Wednesday, August 05, 2009

Back to the ‘Lodge’

The past weekend, to celebrate my oldest daughter's birthday, we headed back to the Great Wolf Lodge for a night. The girls really enjoy the place and everyone has fun playing in the water. We did not play too much with the inner-tubes this time; spend most of our time on the two slides under the Water Bucket. They have also added an outdoor area that has a small water bucket and various other water features. This is also "THE" place to get food. At around lunch time, they put on a small BBQ that is very reasonable. Standard BBQ affair, hot dogs, hamburgers, and kabobs – But, for $7 you can get a cheeseburger with chips and a drink. Hotdogs were around $5 and I don't recall what the kabobs were. The only criticism that I would have about the new area is seating. I am a white boy - I go from white to extra crispy in about 2 minutes. There were only two tables with umbrellas. I would suggest that umbrellas would be a much needed addition. Good food for the cost.

Scoops – the children's manicure/pedicure spa.

As part of the birthday experience, we treated my oldest to a manicure/pedicure treatment. She was really excited (high anxiety) about this for several weeks prior. So, I wanted to make sure that everything was perfect, being her first 'girly' experience. I called and made a mommy/daughter appointment in Scoops, so mommy would get one also and be setting the example. When we arrived, I confirmed the appointment that it was a mommy / daughter set, time, etc… Mommy took my oldest, while I played with the young one in the water. After about 30 minutes, we finally made it out of the water and made it up to Scoops, where we found mommy. I was curious why mommy was not getting her nails done with the birthday girl. I attempted to inquire why, but was shot down very quickly. After the birthday girl finished and we left Scoops, I was like.. okay.. what happened??!!!??? Mommy informed me that they had messed up the appointment. They had it for the birthday girl, but not her in Scoops. They had her appointment in the adult spa. There was only 2 'stylists' available and they were booked and they were not able to move another stylist over to service the adult. Mommy was going to go and talk with them, but the Birthday Girl was not letting go of the mommy.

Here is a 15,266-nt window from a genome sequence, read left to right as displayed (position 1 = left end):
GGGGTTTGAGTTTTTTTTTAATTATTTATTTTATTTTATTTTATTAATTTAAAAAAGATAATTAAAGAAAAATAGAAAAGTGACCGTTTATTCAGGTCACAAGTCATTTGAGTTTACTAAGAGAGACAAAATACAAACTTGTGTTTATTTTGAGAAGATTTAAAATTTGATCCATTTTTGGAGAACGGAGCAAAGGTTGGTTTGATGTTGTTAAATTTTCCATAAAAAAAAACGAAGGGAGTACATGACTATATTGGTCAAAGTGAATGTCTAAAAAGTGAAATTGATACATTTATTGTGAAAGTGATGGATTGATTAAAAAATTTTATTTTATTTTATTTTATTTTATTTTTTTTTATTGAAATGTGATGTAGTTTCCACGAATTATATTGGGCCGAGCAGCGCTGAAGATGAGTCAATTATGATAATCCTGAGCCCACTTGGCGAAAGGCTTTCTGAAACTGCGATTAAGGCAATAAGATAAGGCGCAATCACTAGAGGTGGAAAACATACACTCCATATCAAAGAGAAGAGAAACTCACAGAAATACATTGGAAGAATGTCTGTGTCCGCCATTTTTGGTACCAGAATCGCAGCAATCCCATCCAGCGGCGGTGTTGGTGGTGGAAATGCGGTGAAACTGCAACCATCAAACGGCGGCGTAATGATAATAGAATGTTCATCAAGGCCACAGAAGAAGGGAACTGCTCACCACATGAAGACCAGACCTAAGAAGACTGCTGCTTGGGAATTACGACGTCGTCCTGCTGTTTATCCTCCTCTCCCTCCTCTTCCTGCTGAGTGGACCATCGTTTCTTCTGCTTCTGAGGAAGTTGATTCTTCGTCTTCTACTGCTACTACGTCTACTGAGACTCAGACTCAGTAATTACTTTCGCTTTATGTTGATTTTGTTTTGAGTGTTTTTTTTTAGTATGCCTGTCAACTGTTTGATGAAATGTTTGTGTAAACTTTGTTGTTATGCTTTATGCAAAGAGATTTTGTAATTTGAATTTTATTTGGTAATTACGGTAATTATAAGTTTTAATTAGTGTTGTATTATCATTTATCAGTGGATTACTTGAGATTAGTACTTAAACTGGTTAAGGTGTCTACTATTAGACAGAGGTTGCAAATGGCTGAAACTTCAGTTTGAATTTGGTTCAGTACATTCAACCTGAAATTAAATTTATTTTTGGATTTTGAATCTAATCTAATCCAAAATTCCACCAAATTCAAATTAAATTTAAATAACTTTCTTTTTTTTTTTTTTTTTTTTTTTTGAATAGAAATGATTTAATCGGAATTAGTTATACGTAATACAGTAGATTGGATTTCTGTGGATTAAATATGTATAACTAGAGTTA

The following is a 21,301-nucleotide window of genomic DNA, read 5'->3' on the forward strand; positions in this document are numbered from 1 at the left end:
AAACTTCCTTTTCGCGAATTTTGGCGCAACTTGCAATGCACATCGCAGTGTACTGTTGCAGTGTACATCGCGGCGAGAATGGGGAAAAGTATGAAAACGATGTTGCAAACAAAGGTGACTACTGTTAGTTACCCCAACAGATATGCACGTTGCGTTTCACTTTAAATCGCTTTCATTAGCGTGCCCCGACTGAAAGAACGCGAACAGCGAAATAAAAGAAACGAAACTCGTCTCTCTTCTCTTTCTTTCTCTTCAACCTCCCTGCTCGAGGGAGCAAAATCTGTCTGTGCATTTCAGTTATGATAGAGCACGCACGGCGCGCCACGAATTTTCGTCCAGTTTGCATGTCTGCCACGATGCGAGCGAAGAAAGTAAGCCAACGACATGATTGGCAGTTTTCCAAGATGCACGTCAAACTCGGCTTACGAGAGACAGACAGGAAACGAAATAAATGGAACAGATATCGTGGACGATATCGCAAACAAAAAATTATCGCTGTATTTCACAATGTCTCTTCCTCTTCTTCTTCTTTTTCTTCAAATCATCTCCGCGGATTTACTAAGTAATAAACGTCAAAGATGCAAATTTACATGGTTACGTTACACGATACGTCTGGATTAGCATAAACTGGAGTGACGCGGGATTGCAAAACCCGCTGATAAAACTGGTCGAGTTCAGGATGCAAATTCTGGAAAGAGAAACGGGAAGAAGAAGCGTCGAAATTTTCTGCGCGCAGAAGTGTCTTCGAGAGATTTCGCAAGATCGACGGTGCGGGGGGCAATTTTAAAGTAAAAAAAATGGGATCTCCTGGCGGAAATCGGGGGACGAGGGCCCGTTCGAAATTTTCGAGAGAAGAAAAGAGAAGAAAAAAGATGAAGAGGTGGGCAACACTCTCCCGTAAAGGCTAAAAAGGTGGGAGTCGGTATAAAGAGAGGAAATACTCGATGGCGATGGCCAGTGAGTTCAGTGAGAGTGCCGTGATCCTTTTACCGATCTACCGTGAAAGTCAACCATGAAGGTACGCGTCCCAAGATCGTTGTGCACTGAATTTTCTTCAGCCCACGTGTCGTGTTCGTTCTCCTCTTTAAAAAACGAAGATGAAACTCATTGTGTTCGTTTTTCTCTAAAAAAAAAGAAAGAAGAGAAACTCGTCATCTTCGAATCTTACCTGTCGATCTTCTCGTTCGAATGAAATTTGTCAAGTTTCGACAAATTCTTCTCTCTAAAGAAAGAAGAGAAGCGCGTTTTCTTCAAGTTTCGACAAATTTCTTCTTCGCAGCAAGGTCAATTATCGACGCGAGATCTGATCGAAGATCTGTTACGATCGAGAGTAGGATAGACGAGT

She made me calm down, since she knows that I would go ballistic over something like this. The important thing is that the Birthday Girl was happy. She could not stop looking at her fingers and toes all the way home. It was well worth the money to see her this happy. I am just not pleased about after all of the effort that I went through to make sure that both my wife and my oldest daughter to have a great first experience and I get an epic failure.. Can't win for loosing…